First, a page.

Re:View – ‘FIN’ (‘The End’)
Just what we need – another post-apocalypse movie – or is it? Taken from the novel by David Monteagudo and adapted by Jorge Guerricaechevarria (Day of the Beast, Accione Mutante) and Sergio Sanchez (The Orphanage, The Impossible), this Spanish production has gold-plated credentials and asks a larger philosophical question – what if we knew we would simply cease to exist?
A group of old college friends gather together in a countryside retreat (outside Valencia) for a reunion. They’re a volatile mix to begin with, and are soon drunkenly arguing about past rifts and liaisons. Then one of them notices that Sirius has vanished from the sky. A massive blast accompanied by an electromagnetic pulse, knocks out all electricity and seals their car doors shut. Setting off on foot to the nearest town, they search homes and find evidence that they’ll disappear one by one.
And that’s it, really, except that the events prove gripping because there are questions to be answered – why did one of their group not turn up? What’s in the notepad of predictive drawings? Who will be left at the end? While most of the humans have vanished, animals have been left behind. There’s a terrific sequence on a narrow mountain path with a stampede of rams, and another when the group, now on bicycles, tries to outrun a pack of starving alsatians.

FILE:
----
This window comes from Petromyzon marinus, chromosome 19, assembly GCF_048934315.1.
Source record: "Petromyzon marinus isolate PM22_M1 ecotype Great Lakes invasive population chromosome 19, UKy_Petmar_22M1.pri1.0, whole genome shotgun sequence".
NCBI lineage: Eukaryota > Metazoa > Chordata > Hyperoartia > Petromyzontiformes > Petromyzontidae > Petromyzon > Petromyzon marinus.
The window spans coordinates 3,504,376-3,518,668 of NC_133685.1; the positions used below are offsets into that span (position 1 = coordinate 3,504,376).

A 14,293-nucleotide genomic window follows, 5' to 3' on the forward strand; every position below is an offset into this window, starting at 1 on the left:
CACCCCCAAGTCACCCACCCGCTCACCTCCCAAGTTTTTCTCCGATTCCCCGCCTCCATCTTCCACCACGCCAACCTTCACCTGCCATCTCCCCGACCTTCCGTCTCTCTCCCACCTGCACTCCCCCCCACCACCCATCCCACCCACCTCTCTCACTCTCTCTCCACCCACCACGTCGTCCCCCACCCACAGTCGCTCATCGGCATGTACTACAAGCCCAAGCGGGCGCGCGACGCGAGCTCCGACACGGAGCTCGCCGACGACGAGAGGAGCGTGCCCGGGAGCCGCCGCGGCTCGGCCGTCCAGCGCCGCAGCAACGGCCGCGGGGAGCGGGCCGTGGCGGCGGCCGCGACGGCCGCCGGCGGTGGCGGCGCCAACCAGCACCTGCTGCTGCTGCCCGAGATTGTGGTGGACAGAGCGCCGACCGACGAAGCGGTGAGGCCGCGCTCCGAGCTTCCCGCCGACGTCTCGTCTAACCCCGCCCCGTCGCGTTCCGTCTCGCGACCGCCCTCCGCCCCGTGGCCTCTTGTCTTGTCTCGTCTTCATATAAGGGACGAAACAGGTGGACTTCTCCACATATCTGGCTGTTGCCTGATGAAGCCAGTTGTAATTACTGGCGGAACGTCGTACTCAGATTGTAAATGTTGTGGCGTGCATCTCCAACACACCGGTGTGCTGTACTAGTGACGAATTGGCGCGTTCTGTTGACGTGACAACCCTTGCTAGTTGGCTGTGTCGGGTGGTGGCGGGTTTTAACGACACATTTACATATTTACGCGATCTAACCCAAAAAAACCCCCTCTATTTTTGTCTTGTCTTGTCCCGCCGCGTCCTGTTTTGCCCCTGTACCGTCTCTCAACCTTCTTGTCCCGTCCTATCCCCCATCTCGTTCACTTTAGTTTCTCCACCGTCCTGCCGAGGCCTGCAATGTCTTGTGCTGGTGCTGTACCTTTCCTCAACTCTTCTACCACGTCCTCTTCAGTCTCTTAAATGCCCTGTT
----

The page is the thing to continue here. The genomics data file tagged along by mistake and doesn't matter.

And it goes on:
Unlike other apocalypse movies the emphasis is away from terror and gore, and far removed from gut-crunching zombies. Instead it’s elegiacal and touching as the group realise that life does not necessarily have to go on.
Finally, though, it’s down to the big questions – who are we if we have no friends or lovers? Are we defined by the love of others? Can independent strength keep us alive, or must we admit love to survive? Some may find the ending unsatisfactory – after all, the biggest questions are the hardest to answer. But it’s a unique, unclassifiable film that’s prepared to do something different. The photography is luminously beautiful and there’s a great late appearance by a lion.
Right now it seems that Spain is incapable of making a bad genre movie.